« Back to Home Page

Social Media Shortcuts for Stakeholder Engagement

| Wednesday May 11th, 2011 | 1 Comment

Ed note: Interested in learning more about how to embed stakeholder engagement in your company’s sustainability reporting? Consider getting a certification in GRI sustainability reporting.

Stakeholder engagement is the thorn in the side of many a sustainability reporter. While other sections of a GRI report are quantitative and data driven (energy usage, legal compliance), stakeholder engagement is messy, time consuming and in some cases not very effective. If you’ve ever put together an employee or customer survey, you know how difficult and expensive it can be to truly get representative information about what your stakeholders care about. Yet, if you’ve studied the GRI’s G3 Guidelines on reporting , you know that proper stakeholder engagement is the key to determining what is material, that is, what are the most important things your company should be focusing on from a sustainability standpoint.

As if that weren’t enough, in the connected world of social media, your brand is less and less under your control. Your reputation will be decided by a myriad of stakeholders: activists, customers, rogue employees, fans and critics alike. Learning to treat these stakeholders conversationally is the key to success.

How can you effectively and efficiently reach out to employees, customers, NGOs, supply chain members, and the media?

Conversational engagement with stakeholders is the key to true sustainability reporting and brand management.

Luckily, it doesn’t have to be hard. Conversations among your stakeholders about your brand are already happening online, on Twitter, Facebook, LinkedIn and blogs. All you have to do is listen.

At first glance the digital media world is a fire hose of disorganized information fraught with hearsay, chatter of dubious quality, and confusion. You may already be engaging with stakeholders on Twitter or Facebook. If you are, congratulations, you’re half the way there. However, there’s another step-making sense of all these millions of one on one conversations.

Online Conversation Data Mining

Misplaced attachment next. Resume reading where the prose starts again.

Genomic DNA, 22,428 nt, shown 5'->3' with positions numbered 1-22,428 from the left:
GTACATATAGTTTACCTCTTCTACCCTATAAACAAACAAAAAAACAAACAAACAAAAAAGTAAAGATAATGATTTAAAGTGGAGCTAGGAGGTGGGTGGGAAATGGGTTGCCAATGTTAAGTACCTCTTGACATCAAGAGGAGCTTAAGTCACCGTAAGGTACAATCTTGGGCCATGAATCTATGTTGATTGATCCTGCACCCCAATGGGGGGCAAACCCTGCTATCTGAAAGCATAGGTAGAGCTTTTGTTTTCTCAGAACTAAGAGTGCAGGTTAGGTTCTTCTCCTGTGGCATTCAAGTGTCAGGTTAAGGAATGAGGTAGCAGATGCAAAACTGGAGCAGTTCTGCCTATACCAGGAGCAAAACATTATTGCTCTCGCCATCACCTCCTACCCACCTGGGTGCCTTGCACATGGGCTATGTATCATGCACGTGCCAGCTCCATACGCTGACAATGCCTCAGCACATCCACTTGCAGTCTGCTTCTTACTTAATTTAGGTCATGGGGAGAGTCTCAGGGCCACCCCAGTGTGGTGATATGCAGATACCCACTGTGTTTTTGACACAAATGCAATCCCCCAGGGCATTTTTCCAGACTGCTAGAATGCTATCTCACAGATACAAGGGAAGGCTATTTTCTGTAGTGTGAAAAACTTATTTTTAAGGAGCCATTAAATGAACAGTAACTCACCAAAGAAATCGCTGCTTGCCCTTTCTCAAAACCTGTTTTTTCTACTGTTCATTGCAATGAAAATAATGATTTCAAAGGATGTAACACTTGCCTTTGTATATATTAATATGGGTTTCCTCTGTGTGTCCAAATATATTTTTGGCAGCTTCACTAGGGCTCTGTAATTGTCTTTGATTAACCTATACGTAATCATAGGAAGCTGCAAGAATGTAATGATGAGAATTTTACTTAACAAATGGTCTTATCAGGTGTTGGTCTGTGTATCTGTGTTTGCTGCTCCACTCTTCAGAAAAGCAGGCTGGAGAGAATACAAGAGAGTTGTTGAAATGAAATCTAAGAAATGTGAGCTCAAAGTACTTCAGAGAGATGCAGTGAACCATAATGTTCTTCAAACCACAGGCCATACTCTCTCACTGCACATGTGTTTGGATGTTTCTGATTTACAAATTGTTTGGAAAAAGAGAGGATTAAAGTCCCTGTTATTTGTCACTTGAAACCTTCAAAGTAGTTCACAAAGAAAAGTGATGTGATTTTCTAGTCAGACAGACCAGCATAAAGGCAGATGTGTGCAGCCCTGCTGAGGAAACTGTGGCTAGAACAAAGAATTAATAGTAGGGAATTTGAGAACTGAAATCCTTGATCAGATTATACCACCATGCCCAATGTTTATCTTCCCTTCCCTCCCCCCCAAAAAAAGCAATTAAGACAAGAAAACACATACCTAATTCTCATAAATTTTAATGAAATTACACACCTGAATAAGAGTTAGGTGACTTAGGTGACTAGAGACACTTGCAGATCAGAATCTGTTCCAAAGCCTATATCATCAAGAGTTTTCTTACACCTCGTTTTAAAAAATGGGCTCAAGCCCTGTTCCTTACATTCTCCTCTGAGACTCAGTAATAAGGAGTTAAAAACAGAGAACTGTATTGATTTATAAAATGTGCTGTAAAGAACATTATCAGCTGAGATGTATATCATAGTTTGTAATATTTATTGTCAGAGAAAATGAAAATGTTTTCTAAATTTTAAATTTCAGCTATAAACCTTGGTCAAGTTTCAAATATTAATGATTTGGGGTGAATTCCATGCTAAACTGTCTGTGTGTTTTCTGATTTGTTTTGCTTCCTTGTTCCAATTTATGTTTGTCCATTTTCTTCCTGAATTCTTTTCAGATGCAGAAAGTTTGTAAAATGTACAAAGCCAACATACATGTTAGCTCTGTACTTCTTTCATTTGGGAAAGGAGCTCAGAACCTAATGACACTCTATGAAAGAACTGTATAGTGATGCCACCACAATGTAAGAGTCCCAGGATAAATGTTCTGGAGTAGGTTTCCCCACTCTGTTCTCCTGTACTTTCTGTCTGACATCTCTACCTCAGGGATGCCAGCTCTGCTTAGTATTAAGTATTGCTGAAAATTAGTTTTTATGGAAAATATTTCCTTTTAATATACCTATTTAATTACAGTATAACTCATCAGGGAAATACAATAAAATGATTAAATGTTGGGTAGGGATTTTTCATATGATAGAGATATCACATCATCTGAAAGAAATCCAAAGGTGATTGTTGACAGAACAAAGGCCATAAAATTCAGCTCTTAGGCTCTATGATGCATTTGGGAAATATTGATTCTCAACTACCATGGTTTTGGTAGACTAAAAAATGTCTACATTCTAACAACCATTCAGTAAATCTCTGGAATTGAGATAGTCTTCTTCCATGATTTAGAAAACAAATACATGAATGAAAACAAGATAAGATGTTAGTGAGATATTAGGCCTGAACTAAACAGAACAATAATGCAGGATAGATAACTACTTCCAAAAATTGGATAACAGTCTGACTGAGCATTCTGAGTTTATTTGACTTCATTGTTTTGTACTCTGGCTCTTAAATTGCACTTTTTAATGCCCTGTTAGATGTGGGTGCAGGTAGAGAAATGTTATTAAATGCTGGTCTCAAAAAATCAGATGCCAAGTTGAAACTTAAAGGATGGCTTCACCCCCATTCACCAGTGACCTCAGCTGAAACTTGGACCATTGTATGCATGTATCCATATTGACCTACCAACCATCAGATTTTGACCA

Technology is moving just as fast as our need for better information and it’s now possible to data mine and capture meaning from online conversations with the click of a few buttons.

Tools like SAS Social Media Analytics and Social Mention capture the tone of the online conversation to give you a snapshot of if your branding or CSR efforts are being received and whether or not the news is positive.

Social Mention snapshot of the Walmart Conversation

To test this out, I did a quick search for the keyword “Walmart” a few weeks ago, and you can see a screenshot of the results at right. The screen displays the most recent tweets, related Facebook status updates and other mentions from the moment I searched. Social Mention goes beyond just collecting the data and gives you some tools to make sense of the tone of the conversation. Strength is the likelihood your brand is being discussed. Sentiment is the number of positive comments to negative comments, 3 to 1 is pretty good. Passion is the likelihood that the users who are talking about your brand will do so repeatedly and reach is how powerful they are, so these are casual users with moderately powerful digital media presences. I also did a search for “Walmart CSR” on the day the company released their most recent sustainability report.

search the same day, for "walmart CSR"

The number of people talking is smaller, but they have double the passion score, and the comment ratio jumps from 3:1 to 20:1. Quite impressive.

This type of tool can be used to take a litmus test of how your organization is doing in the court of public opinion *or* to highlight super-evangelists or super critics, a company’s most powerful stakeholders so they can be engaged.

Meeting customers where they are
Once you’ve mastered listening to your customers, then you can move on to actively increasing their engagement with your brand. There are a thousand ways to do so (and we’ll post some tips in another post) but I’ll leave you with an inspirational example of authentic customer engagement that is also having a measurable impact on ROI.

Paula Deen engages Philadelphia customers on You Tube

The Philadelphia Channel on Youtube engaged Paula Deen for its Real Women of Philadelphia campaign. The campaign encouraged women to upload cooking demonstrations with Philadelphia Cream cheese for a chance to win $25,000. The launch video on You Tube was seen by 51 million people, thousands of woman participated, and the uploaded recipes were viewed 25 million times.

Some critics might say that this is pure marketing, and it is, but it’s also first class, authentic customer engagement.

It’s also an excellent example of how sustainability reporting initiatives like customer engagement can have a positive impact on ROI. There’s real money behind these traffic numbers- Real Women helped boost Philly’s revenue by 5%, the first material lift in five years.

Readers: What social media tools do you use to engage with customers? companies?


▼▼▼      1 Comment     ▼▼▼

Newsletter Signup
  • http://www.SustaiNet.com Jason

    Great article Jen. Stakeholder engagement is indeed a messy process…lots of overlapping interests and groups and factors to consider.

    Do you see customer engagement just one aspect of stakeholder engagement (since customers are one group of stakeholders?) Or do you think there’s a difference between CSR-related stakeholder engagement and customer engagement (which I would see as marketing? i.e. Philadelphia YouTube Channel.)

    I’d love to see good examples of Social Media tools being used in innovative ways for CSR-related stakeholder engagement, especially in places where people are being affected by development projects.